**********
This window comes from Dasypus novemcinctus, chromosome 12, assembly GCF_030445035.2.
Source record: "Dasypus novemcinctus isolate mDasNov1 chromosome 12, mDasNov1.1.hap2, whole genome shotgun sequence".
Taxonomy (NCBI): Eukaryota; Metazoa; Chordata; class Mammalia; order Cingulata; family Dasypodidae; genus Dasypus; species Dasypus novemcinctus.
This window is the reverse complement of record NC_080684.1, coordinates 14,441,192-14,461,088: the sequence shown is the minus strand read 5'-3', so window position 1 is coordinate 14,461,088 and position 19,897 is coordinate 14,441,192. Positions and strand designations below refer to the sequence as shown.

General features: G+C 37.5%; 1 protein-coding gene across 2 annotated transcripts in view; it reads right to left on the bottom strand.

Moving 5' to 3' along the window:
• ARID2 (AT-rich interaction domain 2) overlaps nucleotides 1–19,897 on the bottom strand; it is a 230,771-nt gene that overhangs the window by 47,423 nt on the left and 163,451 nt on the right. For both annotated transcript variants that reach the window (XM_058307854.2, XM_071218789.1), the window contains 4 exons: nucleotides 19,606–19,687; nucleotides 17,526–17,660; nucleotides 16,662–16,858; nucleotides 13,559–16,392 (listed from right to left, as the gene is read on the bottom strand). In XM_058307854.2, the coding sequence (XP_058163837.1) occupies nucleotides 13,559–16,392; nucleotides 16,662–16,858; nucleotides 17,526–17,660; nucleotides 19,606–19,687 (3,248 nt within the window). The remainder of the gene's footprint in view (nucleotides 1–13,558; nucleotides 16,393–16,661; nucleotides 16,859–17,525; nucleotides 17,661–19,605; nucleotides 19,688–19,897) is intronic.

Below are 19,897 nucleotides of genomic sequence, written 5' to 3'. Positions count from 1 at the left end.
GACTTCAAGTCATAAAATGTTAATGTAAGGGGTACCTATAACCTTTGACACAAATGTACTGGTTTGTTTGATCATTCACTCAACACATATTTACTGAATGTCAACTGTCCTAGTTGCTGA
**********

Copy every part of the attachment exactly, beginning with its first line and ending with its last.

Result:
This window comes from Dasypus novemcinctus, chromosome 12, assembly GCF_030445035.2.
Source record: "Dasypus novemcinctus isolate mDasNov1 chromosome 12, mDasNov1.1.hap2, whole genome shotgun sequence".
Taxonomy (NCBI): Eukaryota; Metazoa; Chordata; class Mammalia; order Cingulata; family Dasypodidae; genus Dasypus; species Dasypus novemcinctus.
This window is the reverse complement of record NC_080684.1, coordinates 14,441,192-14,461,088: the sequence shown is the minus strand read 5'-3', so window position 1 is coordinate 14,461,088 and position 19,897 is coordinate 14,441,192. Positions and strand designations below refer to the sequence as shown.

General features: G+C 37.5%; 1 protein-coding gene across 2 annotated transcripts in view; it reads right to left on the bottom strand.

Moving 5' to 3' along the window:
• ARID2 (AT-rich interaction domain 2) overlaps nucleotides 1–19,897 on the bottom strand; it is a 230,771-nt gene that overhangs the window by 47,423 nt on the left and 163,451 nt on the right. For both annotated transcript variants that reach the window (XM_058307854.2, XM_071218789.1), the window contains 4 exons: nucleotides 19,606–19,687; nucleotides 17,526–17,660; nucleotides 16,662–16,858; nucleotides 13,559–16,392 (listed from right to left, as the gene is read on the bottom strand). In XM_058307854.2, the coding sequence (XP_058163837.1) occupies nucleotides 13,559–16,392; nucleotides 16,662–16,858; nucleotides 17,526–17,660; nucleotides 19,606–19,687 (3,248 nt within the window). The remainder of the gene's footprint in view (nucleotides 1–13,558; nucleotides 16,393–16,661; nucleotides 16,859–17,525; nucleotides 17,661–19,605; nucleotides 19,688–19,897) is intronic.

Below are 19,897 nucleotides of genomic sequence, written 5' to 3'. Positions count from 1 at the left end.
GACTTCAAGTCATAAAATGTTAATGTAAGGGGTACCTATAACCTTTGACACAAATGTACTGGTTTGTTTGATCATTCACTCAACACATATTTACTGAATGTCAACTGTCCTAGTTGCTGA